I don’t know if it should be called Marvel fever but there needs to be a diagnosis for studios trying to mimic the comic giant by creating vast universes in which they can “expand” characters and keep people coming to see where the character has gone since the last installment. Marvel (specifically Disney/Marvel) kicked it off with their wildly successful Avengers film that connected all the previous installments into one mega-movie that teamed up everyone together and created this new disease plaguing studios.
What other studios don’t get is that what makes Marvel’s The Avengers so great is the different flavors each hero brings: Thor is a demigod and is fighting to keep peace in a whole different dimension, Iron Man is a wise-cracking super genius who is also a loose cannon, Captain America is as patriotic and clean-cut as it gets and the Hulk is raging ball of science that destroys everything in his path. Sprinkle in other characters like Nick Fury, Black Widow and Hawkeye and you have a difference in the personas of the characters.
This isn’t the case for Sony and their incessant need to create an expanded universe for Spider-Man.
The Amazing Spider-Man 2 suffers mainly from the hand of the studio looking to cash in on their next endeavor and forgetting that putting out quality work on their present property is the gateway to do that. Director Marc Webb tries hard to bring some sort of expression to the movie but it is sucked away to make room for the Sinister Six and anything else Sony has planned.
The movie brings back Andrew Garfield as Spider-Man/Peter Parker and Emma Stone as Gwen Stacy and begins with some rocky waters in terms of their relationship. Peter is clearly filling his schedule with Spider-Man duties and is wrecked with guilt over the events of the previous movie. But more trouble is on the horizon in the form of Electro (Jamie Foxx), a introvert scientist who is looking to finally be noticed, and the Green Goblin/Harry Osborn (Dane DeHaan), who returned home to take over the family business after the passing of his father, Norman (Chris Cooper).
If the movie gets anything right, it has to be with the chemistry between Garfield and Stone, who also share an off-screen romance. Webb is able to capture the humor and emotion of the relationship well, or at least before it is shunned for some more pointless villains. Garfield brings a wise-cracking, smart-ass wit to the character which makes Spider-Man more fun to watch when he is swinging around taking down criminals.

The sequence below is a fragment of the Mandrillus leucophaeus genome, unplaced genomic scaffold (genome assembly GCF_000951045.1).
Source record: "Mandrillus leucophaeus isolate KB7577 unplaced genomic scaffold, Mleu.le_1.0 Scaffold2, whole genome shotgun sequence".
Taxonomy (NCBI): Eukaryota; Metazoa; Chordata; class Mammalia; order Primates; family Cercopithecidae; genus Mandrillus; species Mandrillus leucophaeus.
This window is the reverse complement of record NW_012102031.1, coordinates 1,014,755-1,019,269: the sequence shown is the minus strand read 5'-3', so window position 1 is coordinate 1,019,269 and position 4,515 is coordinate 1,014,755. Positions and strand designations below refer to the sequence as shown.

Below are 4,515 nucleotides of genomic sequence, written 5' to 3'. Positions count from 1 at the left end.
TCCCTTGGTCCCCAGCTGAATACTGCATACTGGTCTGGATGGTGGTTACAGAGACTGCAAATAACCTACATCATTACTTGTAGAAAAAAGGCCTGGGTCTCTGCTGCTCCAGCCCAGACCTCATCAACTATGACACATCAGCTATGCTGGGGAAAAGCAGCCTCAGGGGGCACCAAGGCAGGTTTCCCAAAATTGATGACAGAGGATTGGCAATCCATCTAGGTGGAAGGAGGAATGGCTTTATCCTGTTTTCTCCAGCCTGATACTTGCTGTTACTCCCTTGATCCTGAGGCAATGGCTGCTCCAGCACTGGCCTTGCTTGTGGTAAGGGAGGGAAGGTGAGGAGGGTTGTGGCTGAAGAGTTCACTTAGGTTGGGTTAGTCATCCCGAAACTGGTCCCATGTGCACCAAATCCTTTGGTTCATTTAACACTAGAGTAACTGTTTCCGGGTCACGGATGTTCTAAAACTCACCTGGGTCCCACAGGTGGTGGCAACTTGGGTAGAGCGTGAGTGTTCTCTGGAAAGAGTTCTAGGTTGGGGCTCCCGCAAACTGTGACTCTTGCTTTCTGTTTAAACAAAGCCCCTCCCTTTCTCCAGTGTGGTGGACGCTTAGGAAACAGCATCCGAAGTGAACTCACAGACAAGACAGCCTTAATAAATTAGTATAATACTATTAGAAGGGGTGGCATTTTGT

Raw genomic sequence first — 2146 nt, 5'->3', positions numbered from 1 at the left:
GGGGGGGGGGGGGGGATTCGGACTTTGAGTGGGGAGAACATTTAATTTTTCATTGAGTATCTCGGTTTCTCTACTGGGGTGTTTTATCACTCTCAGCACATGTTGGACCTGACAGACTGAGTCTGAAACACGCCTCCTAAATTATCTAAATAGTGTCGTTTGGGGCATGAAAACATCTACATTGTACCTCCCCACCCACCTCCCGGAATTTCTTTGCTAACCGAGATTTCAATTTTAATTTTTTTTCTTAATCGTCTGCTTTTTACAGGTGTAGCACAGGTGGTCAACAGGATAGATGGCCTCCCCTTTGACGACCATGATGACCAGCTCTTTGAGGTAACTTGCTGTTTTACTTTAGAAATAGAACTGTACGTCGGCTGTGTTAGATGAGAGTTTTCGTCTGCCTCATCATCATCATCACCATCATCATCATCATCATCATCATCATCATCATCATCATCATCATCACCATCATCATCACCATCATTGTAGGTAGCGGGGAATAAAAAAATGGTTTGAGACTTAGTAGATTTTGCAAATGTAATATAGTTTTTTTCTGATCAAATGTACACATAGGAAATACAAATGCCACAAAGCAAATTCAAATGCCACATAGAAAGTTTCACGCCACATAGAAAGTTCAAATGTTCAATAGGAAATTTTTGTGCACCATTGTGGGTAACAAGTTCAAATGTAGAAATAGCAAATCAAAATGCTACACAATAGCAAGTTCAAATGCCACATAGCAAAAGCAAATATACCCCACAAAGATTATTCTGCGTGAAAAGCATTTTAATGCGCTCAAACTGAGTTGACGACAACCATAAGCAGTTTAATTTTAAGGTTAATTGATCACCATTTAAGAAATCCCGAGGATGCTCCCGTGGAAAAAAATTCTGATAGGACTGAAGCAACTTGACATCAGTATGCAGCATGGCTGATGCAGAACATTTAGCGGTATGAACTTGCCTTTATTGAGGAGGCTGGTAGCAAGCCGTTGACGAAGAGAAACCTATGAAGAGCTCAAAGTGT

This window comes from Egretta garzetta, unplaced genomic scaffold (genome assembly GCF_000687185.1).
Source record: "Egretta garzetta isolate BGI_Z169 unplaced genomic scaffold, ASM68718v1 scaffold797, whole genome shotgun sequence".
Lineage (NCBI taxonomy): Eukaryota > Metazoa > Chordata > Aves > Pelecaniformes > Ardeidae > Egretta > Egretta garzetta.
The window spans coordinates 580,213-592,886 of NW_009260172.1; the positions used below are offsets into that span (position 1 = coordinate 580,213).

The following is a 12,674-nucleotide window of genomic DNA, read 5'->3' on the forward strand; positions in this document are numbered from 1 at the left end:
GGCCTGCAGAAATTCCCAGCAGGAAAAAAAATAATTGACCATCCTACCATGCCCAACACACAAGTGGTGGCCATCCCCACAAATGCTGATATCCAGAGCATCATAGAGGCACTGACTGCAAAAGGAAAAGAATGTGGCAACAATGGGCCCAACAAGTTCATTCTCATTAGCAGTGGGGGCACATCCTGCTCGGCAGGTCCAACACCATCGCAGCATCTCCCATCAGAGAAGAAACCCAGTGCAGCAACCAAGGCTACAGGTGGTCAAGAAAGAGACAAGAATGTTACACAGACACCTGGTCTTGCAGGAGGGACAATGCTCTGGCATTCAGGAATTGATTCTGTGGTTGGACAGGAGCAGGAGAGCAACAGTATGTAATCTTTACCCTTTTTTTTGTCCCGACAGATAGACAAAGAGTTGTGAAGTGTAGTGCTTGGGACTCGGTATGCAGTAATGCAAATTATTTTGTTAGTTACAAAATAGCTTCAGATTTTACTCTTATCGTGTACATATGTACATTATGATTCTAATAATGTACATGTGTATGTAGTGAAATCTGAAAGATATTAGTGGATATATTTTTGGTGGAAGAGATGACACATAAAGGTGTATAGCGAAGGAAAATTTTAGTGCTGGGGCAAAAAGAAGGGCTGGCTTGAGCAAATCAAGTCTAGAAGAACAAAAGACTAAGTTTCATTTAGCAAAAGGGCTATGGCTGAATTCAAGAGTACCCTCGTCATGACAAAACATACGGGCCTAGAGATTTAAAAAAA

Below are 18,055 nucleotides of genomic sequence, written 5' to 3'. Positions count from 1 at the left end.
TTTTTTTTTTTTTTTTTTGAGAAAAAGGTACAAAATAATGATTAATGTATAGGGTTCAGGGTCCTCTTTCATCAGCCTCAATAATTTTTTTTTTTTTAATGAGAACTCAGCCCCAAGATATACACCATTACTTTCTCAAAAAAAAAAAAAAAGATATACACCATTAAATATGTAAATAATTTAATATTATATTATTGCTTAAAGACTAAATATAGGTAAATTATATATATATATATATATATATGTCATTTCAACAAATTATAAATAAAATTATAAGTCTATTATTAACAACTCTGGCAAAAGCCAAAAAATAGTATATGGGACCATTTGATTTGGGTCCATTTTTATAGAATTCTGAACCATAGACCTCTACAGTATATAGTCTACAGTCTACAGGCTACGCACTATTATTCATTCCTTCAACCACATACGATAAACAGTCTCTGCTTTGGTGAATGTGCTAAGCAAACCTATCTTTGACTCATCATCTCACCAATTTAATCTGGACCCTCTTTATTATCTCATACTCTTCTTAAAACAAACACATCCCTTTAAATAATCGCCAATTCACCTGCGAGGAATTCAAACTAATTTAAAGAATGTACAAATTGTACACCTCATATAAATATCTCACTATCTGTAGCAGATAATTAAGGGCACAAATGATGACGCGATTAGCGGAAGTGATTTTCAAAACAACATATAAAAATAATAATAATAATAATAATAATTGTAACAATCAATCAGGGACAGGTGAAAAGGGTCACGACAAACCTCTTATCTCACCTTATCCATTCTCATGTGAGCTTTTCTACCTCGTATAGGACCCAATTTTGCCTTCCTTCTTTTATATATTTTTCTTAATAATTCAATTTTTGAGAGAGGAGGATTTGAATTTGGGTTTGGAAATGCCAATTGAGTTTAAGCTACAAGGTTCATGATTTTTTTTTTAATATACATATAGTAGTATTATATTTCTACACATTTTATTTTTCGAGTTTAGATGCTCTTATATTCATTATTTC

This is where the movie works best, when it allows its hero (and Garfield) to just enjoy the role and be the character everyone wants to see. Instead, that is sidebared for pointless evolutions of villains with stupid motives. The reason Electro is attacking the city is because Spider-Man forgot his name and the reason Harry is angry with Peter is because Peter would not give him a sample of his blood to help cure his family (but Harry loved to forget that he was away for 10 years almost dissolving the friendship already).
It really is sad because Webb shows at times that he still has that creative touch that garnered him the job but it seems his work is muddled with the extra agenda that is being laid out and the final product comes out stale and filled with pop songs and other movie tie-ins. (I can’t wait for his tell all book when he is released from this).
Overall, the film has its fun moments but feels more like a bridge to the next thing on the list for Sony. The fact that they believe a whole universe within Spider-Man will work is foolish when they don’t seem to care enough about the main hero to give him the treatment he deserves. Instead, we are left with yet another disappointing try to rival Disney and their superhero empire.